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Sequestration Cuts Come Into Focus

We’re getting a better idea today of the effects that across-the-board federal spending cuts will have on the state.

In February, it was estimated that Vermont would lose $15 million. While that figure hasn’t changed, Vermont’s legislative Joint Fiscal Office now estimates that the state is poised to lose $9.3 million over the next two fiscal years, most of which will be felt in 2014.

But the long-term jobless will feel the effects as early as next week when they open their unemployment checks to see they’ve been reduced by 10 percent. Meanwhile, furloughs affecting 500 Vermont National Guard members due to the automatic cuts have been delayed until mid- to late June, instead of April.

Jim Reardon, the Commissioner of Finance and Management, recognizes that Vermont is heavily dependent on federal money, but he defends the governor’s decision not to allocate reserves in his budget before the cuts known as sequestration went into effect in March.

“It was an unknown,” Reardon says. “The governor was clear on this particular issue: he’s not going to ask the taxpayer to back-fill these lost federal funds.”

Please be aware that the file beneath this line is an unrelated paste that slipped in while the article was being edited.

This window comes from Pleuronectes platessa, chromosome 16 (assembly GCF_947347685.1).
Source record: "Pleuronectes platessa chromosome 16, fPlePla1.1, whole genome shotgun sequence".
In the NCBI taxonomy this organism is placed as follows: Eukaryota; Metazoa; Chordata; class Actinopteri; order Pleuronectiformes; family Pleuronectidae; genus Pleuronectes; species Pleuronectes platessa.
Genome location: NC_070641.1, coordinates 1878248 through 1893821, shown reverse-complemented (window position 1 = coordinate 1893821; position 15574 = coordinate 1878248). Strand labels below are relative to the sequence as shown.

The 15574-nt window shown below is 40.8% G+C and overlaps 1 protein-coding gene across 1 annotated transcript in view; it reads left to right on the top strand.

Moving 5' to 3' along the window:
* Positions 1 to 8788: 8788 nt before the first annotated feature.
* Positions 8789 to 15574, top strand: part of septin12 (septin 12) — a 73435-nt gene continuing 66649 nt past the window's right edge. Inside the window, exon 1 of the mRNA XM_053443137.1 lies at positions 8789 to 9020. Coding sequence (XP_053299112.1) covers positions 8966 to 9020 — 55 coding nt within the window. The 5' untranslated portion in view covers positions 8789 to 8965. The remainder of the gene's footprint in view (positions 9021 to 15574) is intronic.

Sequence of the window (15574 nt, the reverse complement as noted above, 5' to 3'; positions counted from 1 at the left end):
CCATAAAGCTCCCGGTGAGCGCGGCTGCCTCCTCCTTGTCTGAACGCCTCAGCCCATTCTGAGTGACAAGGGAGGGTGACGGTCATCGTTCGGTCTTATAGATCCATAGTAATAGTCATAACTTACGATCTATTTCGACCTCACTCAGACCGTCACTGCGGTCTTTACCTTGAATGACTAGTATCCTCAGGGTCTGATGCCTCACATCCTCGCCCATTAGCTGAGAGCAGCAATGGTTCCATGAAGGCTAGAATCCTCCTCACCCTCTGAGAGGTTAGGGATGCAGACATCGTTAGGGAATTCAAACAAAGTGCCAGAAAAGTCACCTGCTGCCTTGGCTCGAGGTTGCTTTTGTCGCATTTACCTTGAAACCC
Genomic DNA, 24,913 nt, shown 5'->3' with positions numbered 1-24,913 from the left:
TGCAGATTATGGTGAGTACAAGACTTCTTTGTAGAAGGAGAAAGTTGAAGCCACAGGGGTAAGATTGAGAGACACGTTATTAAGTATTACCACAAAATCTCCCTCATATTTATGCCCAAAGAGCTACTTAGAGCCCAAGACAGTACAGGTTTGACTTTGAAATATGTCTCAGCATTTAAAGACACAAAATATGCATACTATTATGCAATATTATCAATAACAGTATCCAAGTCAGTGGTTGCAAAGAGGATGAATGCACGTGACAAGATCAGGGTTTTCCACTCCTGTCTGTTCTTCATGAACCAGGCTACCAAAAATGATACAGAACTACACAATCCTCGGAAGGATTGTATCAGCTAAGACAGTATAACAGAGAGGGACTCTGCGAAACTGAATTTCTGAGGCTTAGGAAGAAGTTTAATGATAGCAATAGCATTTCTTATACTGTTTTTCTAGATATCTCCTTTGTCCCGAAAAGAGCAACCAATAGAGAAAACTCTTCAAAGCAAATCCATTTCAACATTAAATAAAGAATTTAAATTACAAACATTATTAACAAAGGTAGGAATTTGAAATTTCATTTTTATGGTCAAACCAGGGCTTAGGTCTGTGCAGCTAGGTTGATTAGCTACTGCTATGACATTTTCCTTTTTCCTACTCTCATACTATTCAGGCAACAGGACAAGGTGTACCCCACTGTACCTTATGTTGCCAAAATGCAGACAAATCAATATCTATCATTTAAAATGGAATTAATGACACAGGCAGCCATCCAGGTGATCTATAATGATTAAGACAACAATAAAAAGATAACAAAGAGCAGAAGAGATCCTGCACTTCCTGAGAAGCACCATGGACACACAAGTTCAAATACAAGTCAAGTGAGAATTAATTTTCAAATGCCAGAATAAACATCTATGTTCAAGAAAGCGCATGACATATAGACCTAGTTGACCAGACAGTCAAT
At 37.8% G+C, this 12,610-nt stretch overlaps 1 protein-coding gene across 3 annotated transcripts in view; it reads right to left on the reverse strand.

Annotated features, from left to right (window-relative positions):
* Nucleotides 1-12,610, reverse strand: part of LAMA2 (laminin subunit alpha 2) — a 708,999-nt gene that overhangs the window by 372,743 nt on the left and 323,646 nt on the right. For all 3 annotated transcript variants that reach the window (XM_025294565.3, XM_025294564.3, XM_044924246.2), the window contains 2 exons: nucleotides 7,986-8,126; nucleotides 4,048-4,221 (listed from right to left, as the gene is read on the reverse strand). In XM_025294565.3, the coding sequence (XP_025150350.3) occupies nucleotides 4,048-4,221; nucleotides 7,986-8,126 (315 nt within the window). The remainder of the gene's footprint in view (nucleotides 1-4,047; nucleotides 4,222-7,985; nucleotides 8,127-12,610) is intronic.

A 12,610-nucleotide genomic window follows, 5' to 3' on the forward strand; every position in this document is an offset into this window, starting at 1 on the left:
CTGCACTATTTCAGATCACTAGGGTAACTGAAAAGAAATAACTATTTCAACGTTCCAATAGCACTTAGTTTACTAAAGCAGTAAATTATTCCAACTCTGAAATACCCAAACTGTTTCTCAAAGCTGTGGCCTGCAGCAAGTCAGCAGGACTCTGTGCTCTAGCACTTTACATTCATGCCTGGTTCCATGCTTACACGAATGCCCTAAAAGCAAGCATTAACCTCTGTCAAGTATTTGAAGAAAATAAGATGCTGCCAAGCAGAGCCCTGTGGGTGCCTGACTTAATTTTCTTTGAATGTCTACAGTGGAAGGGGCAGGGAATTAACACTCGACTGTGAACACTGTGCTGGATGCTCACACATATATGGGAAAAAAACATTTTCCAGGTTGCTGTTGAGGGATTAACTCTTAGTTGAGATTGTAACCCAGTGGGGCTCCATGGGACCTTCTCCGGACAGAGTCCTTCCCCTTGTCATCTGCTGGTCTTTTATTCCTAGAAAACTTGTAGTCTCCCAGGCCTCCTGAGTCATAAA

Still, Reardon says sequestration could have a real effect on Vermont’s economy.

The Joint Fiscal Office says the federal cuts will be concentrated in certain departments, including education, health, environmental conservation and labor.

House Speaker Shap Smith says the new estimates didn’t come as a big surprise.

“The breakout allowed us to understand with a little more clarity where the impacts are going to be,” he says. “The challenge that we found with the governor’s budget was that it didn’t have any money in reserve and didn’t put anything away to address the sequestration.”

Last week, the House approved a budget that reduced overall spending from the governor’s proposal while putting $3.8 million in reserves to prepare for federal cuts, largely funded with tax increases.

Kirk is a reporter for the NPR member station in Boston, WGBH, where he covers higher education, connecting the dots between post-secondary education and the economy, national security, jobs and global competitiveness. Kirk has been a reporter with Wisconsin Public Radio in Madison, Wis.; a writer and producer at WBUR in Boston; a teacher and coach at Nativity Preparatory School in New Bedford, Mass.; a Fenway Park tour guide; and a tourist abroad. Kirk received his B.A. from the College of the Holy Cross and earned his M.S. from Columbia University's Graduate School of Journalism. When he's not reporting or editing stories on campus, you can find him posting K's on the Wall at Fenway. You can follow Kirk on Twitter @KirkCarapezza.
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